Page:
Maggie Zurawski

Poem (for a Polsih bus)

A stranger to journeys I fish towards the rear in morning light.  I
feed on some angry old titan's clear face.  It may move me towards
history, a no place where horsemen ride deceptive, and the dark mood
of the ocean (losing to panic) hammers a limp into my gait.  Still
surfacing now and then in ophelic fashion is the idea of a cloister, a
way of blowing rain into the wind while hoping for a flood to call my
own.  And while my mind busily constructs itself, the nether regions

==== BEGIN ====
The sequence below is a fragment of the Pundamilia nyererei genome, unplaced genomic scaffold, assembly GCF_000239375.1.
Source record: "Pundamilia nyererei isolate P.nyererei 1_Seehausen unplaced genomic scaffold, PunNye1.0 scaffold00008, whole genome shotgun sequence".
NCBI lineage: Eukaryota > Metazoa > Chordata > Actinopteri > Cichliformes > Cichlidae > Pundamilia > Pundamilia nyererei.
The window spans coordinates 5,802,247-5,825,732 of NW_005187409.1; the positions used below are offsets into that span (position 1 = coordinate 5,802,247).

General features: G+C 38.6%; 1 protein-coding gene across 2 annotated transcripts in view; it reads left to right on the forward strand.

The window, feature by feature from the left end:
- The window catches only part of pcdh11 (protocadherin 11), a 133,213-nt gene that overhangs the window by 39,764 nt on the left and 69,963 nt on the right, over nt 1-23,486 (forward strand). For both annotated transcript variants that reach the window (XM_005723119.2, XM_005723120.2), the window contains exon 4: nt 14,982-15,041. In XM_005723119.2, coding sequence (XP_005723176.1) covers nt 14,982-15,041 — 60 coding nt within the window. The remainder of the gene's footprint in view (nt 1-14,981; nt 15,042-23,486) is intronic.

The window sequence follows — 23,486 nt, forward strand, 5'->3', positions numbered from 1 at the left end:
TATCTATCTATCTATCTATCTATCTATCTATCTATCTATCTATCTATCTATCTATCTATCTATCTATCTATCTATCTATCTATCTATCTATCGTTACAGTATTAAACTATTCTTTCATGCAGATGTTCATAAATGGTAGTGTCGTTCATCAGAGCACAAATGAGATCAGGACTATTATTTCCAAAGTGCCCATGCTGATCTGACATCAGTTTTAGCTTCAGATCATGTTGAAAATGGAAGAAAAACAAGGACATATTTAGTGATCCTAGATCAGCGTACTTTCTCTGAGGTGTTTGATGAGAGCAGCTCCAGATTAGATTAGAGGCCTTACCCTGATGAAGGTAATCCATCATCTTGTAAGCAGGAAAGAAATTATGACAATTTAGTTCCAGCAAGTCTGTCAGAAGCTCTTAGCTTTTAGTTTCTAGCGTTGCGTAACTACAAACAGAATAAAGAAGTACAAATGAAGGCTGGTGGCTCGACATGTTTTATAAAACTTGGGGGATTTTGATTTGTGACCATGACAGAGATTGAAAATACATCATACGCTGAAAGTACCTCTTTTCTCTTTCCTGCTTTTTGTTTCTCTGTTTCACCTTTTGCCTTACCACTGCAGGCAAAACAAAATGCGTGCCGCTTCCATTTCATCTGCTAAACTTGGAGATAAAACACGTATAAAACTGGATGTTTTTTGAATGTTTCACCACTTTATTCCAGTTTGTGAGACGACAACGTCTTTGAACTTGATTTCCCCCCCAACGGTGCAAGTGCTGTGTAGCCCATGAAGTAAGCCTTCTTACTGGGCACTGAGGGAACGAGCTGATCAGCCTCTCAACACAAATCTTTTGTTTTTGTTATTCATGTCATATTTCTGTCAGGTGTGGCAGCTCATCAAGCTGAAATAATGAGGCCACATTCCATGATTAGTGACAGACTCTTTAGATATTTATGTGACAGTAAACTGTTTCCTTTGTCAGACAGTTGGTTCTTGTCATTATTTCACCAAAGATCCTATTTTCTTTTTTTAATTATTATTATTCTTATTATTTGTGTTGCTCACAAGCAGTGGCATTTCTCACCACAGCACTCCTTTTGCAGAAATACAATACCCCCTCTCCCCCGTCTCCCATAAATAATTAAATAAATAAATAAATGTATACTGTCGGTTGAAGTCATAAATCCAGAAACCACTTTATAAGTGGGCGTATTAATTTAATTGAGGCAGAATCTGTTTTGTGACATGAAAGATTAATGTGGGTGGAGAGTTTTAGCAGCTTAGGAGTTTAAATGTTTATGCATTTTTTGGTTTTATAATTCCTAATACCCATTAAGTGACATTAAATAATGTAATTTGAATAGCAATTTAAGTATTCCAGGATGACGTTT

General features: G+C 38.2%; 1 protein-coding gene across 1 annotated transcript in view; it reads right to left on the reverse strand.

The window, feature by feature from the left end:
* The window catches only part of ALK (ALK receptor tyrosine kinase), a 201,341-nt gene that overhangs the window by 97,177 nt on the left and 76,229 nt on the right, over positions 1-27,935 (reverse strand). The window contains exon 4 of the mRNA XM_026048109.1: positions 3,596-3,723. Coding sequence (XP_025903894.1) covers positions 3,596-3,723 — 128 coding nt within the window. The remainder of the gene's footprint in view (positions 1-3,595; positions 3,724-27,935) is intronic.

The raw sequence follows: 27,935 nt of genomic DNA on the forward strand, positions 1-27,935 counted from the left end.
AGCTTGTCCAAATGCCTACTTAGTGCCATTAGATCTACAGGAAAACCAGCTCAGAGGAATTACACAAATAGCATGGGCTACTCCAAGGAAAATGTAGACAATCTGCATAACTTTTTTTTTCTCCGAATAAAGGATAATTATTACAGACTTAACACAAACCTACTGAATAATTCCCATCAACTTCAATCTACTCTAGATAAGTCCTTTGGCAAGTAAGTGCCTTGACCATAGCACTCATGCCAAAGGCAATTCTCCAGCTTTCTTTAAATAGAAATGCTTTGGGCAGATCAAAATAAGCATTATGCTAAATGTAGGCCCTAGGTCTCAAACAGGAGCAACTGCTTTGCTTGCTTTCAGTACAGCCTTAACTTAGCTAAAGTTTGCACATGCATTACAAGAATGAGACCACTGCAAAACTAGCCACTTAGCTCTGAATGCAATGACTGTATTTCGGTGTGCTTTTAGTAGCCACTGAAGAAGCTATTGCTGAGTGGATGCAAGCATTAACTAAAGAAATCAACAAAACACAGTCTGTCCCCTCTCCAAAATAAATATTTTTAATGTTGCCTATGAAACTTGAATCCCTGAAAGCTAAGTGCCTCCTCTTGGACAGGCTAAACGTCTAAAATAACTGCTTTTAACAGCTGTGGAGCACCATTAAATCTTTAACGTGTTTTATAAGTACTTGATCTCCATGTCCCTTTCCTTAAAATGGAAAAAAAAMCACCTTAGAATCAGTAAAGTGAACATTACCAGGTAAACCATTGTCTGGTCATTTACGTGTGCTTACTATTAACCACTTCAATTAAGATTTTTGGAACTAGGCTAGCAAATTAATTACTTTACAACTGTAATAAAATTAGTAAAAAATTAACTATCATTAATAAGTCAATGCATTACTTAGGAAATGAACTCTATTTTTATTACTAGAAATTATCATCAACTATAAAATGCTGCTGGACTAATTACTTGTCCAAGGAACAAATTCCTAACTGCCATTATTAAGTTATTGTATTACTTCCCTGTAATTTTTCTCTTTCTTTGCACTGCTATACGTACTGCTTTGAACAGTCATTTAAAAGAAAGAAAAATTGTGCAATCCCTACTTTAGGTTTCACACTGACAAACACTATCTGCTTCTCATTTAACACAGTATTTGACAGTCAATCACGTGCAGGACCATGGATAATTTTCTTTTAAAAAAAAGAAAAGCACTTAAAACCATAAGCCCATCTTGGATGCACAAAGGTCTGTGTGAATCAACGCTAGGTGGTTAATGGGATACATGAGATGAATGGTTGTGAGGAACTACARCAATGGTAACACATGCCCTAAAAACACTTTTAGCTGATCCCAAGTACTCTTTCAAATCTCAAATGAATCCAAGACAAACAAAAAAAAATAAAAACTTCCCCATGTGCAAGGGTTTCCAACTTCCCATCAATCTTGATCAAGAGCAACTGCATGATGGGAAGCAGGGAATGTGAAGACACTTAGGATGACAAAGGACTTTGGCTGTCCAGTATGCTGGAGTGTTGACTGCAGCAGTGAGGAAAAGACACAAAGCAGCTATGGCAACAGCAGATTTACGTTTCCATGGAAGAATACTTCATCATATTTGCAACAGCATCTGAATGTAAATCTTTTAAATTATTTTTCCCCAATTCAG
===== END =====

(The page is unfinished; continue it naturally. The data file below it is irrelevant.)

are a fairground besieged, an unsettling tableau for the blind eye, a
blindness rearing its head out of the sad spring.  In the twilight of
grinding joints, I sing, set up, to pledge intoxication.  My face in
those sails, with my history elsewhere.  My father was born in a
wooden house in the provinces of poems.  A rider from a rusty Camelot
won through pity, sleepy, hanging his flag with penance.  Who has
become larger than the wooden door? not I.  The lurid birds wake
riddles when the night is too interested in my chance sympathies.